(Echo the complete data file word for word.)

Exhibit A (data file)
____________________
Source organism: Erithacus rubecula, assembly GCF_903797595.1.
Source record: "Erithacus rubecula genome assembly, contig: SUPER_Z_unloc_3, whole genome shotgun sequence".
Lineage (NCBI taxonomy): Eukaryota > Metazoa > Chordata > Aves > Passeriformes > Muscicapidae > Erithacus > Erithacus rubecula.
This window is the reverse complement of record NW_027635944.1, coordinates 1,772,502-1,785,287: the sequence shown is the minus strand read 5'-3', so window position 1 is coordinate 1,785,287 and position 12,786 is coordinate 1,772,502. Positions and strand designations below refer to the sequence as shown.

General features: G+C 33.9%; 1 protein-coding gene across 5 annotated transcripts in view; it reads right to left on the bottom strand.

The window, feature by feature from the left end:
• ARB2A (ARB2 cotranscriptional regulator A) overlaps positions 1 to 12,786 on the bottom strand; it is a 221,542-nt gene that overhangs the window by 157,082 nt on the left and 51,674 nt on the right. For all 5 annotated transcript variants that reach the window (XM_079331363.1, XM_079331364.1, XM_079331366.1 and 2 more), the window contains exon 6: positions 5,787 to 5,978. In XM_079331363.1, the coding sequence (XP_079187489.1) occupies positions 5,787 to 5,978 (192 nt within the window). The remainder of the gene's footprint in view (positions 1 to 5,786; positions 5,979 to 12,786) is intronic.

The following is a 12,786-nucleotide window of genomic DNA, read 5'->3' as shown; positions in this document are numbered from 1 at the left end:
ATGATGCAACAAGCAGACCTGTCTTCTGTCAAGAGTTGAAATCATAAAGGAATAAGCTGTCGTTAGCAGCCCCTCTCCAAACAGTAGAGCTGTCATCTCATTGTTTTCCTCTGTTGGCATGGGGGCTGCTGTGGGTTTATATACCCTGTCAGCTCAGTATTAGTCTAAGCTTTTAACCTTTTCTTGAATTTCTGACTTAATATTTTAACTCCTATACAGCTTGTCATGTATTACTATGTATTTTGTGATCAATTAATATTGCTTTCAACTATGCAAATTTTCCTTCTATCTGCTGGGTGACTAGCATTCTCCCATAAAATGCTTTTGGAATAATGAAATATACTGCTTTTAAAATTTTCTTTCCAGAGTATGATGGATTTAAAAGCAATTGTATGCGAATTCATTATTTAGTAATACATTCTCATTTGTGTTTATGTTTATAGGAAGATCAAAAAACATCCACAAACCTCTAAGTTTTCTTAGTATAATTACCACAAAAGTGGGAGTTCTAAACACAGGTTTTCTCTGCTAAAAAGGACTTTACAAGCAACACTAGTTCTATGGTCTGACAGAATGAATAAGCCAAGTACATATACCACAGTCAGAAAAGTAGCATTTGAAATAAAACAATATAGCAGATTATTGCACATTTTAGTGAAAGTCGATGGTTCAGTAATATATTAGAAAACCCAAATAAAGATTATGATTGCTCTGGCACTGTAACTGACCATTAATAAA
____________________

Source organism: Erithacus rubecula, assembly GCF_903797595.1.
Source record: "Erithacus rubecula genome assembly, contig: SUPER_Z_unloc_3, whole genome shotgun sequence".
Lineage (NCBI taxonomy): Eukaryota > Metazoa > Chordata > Aves > Passeriformes > Muscicapidae > Erithacus > Erithacus rubecula.
This window is the reverse complement of record NW_027635944.1, coordinates 1,772,502-1,785,287: the sequence shown is the minus strand read 5'-3', so window position 1 is coordinate 1,785,287 and position 12,786 is coordinate 1,772,502. Positions and strand designations below refer to the sequence as shown.

General features: G+C 33.9%; 1 protein-coding gene across 5 annotated transcripts in view; it reads right to left on the bottom strand.

The window, feature by feature from the left end:
• ARB2A (ARB2 cotranscriptional regulator A) overlaps positions 1 to 12,786 on the bottom strand; it is a 221,542-nt gene that overhangs the window by 157,082 nt on the left and 51,674 nt on the right. For all 5 annotated transcript variants that reach the window (XM_079331363.1, XM_079331364.1, XM_079331366.1 and 2 more), the window contains exon 6: positions 5,787 to 5,978. In XM_079331363.1, the coding sequence (XP_079187489.1) occupies positions 5,787 to 5,978 (192 nt within the window). The remainder of the gene's footprint in view (positions 1 to 5,786; positions 5,979 to 12,786) is intronic.

The following is a 12,786-nucleotide window of genomic DNA, read 5'->3' as shown; positions in this document are numbered from 1 at the left end:
ATGATGCAACAAGCAGACCTGTCTTCTGTCAAGAGTTGAAATCATAAAGGAATAAGCTGTCGTTAGCAGCCCCTCTCCAAACAGTAGAGCTGTCATCTCATTGTTTTCCTCTGTTGGCATGGGGGCTGCTGTGGGTTTATATACCCTGTCAGCTCAGTATTAGTCTAAGCTTTTAACCTTTTCTTGAATTTCTGACTTAATATTTTAACTCCTATACAGCTTGTCATGTATTACTATGTATTTTGTGATCAATTAATATTGCTTTCAACTATGCAAATTTTCCTTCTATCTGCTGGGTGACTAGCATTCTCCCATAAAATGCTTTTGGAATAATGAAATATACTGCTTTTAAAATTTTCTTTCCAGAGTATGATGGATTTAAAAGCAATTGTATGCGAATTCATTATTTAGTAATACATTCTCATTTGTGTTTATGTTTATAGGAAGATCAAAAAACATCCACAAACCTCTAAGTTTTCTTAGTATAATTACCACAAAAGTGGGAGTTCTAAACACAGGTTTTCTCTGCTAAAAAGGACTTTACAAGCAACACTAGTTCTATGGTCTGACAGAATGAATAAGCCAAGTACATATACCACAGTCAGAAAAGTAGCATTTGAAATAAAACAATATAGCAGATTATTGCACATTTTAGTGAAAGTCGATGGTTCAGTAATATATTAGAAAACCCAAATAAAGATTATGATTGCTCTGGCACTGTAACTGACCATTAATAAA